First of all, thank you so much for your honest replies; it is much more refreshing to hear the truth about my options from those on, or alongside, the path. The impression I get is that a Masters certainly are far less weighted than an Undergraduate and that you will probably have to take a PHD to get any sort of equality with a 1st/2.1 undergrad student.

A part of me thinks that the best option to continue this path is to go back to the very beginning, and redo/ do a similar Psychology-linked undergraduate course. This might sound crazy, but I have covered and understand so much more with the papers I am currently writing and the CPD and lectures I currently attend. I genuinely enjoy research now, and I honestly believe I could massively improve my result. The issues that plagued me at University are largely behind me, and unlike in Birmingham, I am now currently always around people who also care about their future, taking various exams and degrees over the next few years, whilst I twiddle my thumbs and read similar books for no reward. I know it is like taking a step back, but with the heavy discriminations against a 2.2, even if I manage to get on a PHD course, it (crazily to me) sounds more of a realistic option than going forwards, even if I am to keep my options open. Has anyone on here gone as far as doing this?

Despite this, and I do mention this in my Assistants Group (to little empathy), but I am not at all tunnel-focussed on getting on the training. I have not made any attempt to apply, nor do I feel I have enough experience to be sure that it is the path for me. I have just worked alongside Clinical Psychologists and have found their work extremely interesting, and was just wondering the feasibility of this as an option, due to three poor years of my life.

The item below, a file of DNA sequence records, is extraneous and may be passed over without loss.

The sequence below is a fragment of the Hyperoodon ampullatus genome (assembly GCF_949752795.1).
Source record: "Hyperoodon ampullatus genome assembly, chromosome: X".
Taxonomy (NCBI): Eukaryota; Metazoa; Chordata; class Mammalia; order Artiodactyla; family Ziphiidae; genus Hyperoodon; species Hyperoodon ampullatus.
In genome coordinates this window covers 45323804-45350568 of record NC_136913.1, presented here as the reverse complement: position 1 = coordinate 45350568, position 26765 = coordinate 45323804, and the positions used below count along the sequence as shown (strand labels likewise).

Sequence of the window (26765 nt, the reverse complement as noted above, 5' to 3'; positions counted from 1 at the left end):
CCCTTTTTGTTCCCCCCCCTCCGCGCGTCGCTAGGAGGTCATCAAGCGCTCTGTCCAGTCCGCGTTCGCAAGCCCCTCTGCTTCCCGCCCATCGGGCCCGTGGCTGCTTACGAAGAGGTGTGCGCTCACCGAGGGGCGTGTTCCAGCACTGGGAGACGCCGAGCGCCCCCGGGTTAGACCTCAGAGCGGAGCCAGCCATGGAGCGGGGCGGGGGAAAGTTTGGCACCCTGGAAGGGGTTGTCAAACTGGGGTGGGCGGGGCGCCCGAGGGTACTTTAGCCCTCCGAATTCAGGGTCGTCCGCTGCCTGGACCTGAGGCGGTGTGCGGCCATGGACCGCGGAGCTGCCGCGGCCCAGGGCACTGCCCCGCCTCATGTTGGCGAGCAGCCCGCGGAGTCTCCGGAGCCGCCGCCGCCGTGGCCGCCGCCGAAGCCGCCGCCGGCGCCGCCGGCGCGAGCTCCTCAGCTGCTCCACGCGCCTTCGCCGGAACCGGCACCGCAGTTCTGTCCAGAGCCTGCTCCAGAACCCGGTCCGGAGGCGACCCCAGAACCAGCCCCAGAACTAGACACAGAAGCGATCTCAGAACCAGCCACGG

I am interested in a variety of directions and options: Educational Psychology, Sports Psychology, Organisational/ Behavioural Psychology (and the implications with Advertising, Marketing etc. including the niche Neuropsychological work that seems to be going on at the moment). Not forgetting Politics, Political Risk, War. Basically anything to do with research on collective or individual thoughts or behaviours, and the implications/ problems/ cognitive biases that may arise from this.

So despite what I said in the second paragraph, I will probably actually do a Masters in a Behavioural/ Economics type course, maybe something linked with advertising, marketing, economics or politics. I wonder if anyone on here has travelled that path before… perhaps not.

Who knows, maybe I’ll be on here in a few years describing a crazy journey, where I ended up as a Clinical Psychologist. If I do, I’ll be sure to let you guys know how I got there.

Thank you so much again, you've been more helpful than I can express.

Michael

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Re: my 2.2, my journey so far and the future